On this day, September 8, in 1993, a good friend of mine passed from this life during a heartbreaking US Army accident.

He was an extraordinary person, with a warm sense of humor that was uniquely his own and impossible to describe accurately -- impossible to pin down in words because it was a sense of humor that was animated by his inimitable personality.

About the uniqueness of such a friend, and the way he enlarges those souls with whom his soul interacts, C.S. Lewis once famously wrote:
Lamb says somewhere that if, of three friends (A, B, and C), A should die, then B loses not only A but "A's part in C," while C loses not only A but "A's part in B."  In each of my friends there is something that only some other friend can fully bring out.  By myself I am not large enough to call the whole man into activity; I want other lights than my own to show all his facets.  Now that Charles is dead, I shall never again see Ronald's reaction to a specifically Caroline joke.  Far from having more of Ronald, having him "to myself" now that Charles is away, I have less of Ronald.  Hence true Friendship is the least jealous of loves.  Two friends delight to be joined by a third, and three by a fourth, if only the newcomer is qualified to become a real friend.  They can then say, as the blessed souls say in Dante, "Here comes one who will augment our loves."  For in this love "to divide is not to take away."  Of course the scarcity of kindred souls -- not to mention practical considerations about the size of rooms and the audiblilty of  voices -- set limits to the enlargement of the circle; but within those limits we possess each friend not less but more as the number of those with whom we share him increases.  The Four Loves (1960), 61-62.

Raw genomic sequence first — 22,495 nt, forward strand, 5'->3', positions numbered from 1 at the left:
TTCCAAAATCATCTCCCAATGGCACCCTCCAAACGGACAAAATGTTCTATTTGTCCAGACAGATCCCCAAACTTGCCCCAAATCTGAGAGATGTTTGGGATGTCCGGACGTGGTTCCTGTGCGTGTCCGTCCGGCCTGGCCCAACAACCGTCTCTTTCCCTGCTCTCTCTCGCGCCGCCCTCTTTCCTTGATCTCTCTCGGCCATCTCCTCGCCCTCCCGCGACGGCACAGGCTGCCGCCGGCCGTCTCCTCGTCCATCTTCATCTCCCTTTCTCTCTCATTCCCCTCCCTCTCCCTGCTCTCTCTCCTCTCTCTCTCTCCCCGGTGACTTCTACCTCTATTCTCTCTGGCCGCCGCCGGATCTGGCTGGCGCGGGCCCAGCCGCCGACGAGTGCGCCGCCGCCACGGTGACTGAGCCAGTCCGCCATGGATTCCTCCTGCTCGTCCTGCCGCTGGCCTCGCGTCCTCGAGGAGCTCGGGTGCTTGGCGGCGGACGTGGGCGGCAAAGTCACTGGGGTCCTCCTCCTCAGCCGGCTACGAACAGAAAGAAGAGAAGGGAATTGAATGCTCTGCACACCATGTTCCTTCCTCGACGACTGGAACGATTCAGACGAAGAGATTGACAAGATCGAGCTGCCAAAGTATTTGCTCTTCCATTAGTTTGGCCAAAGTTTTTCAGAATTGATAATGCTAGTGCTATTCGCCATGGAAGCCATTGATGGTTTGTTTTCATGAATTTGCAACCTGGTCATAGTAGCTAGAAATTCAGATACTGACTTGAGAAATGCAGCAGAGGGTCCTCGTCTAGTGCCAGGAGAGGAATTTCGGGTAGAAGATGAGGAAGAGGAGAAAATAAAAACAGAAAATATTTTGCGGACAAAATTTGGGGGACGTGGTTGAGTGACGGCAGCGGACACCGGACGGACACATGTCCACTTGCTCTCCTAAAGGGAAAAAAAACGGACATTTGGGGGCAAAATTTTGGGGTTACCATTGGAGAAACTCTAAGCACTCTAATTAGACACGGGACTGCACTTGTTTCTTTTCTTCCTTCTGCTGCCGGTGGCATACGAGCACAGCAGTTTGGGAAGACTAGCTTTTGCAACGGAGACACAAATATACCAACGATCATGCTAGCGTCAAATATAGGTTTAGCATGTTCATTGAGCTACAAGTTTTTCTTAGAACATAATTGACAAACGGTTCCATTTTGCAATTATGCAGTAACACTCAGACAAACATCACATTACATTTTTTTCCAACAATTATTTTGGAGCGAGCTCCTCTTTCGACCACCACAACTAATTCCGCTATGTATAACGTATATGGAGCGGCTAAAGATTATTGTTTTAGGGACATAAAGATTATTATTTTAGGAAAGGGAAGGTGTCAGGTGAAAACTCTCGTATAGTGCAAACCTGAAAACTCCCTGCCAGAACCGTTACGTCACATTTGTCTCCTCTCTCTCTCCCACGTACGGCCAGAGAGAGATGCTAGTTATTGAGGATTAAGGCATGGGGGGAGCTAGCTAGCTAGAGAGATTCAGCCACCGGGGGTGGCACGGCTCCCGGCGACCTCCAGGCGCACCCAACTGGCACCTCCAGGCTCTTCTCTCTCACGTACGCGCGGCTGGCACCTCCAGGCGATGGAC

Not only does our friend live on in eternal agelessness in the memories of the many whose lives he touched, but I believe (as did Lewis) that there are also good and cogent reasons for believing that the human soul does survive the death of the body. 

Some previous posts which have presented some of that evidence or touched on that subject include:
Some would argue that the NDE evidence included in the blogs above cannot be counted as evidence that consciousness can exist beyond the death of the body or even during brain conditions so similar to actual brain death that they can be described as "death-like."  They argue that such reports are probably just flickers of electrons which create comforting images, often involving loved ones, that the mind forms into a dream-like recollection after it "wakes back up." 

As Chris Carter points out in the book cited in the second link above, this may be a valid objection to consider, but it is countered by the fact that the overwhelming preponderance of such experiences in which subjects reported seeing loved ones involve only loved ones who have already passed from this life.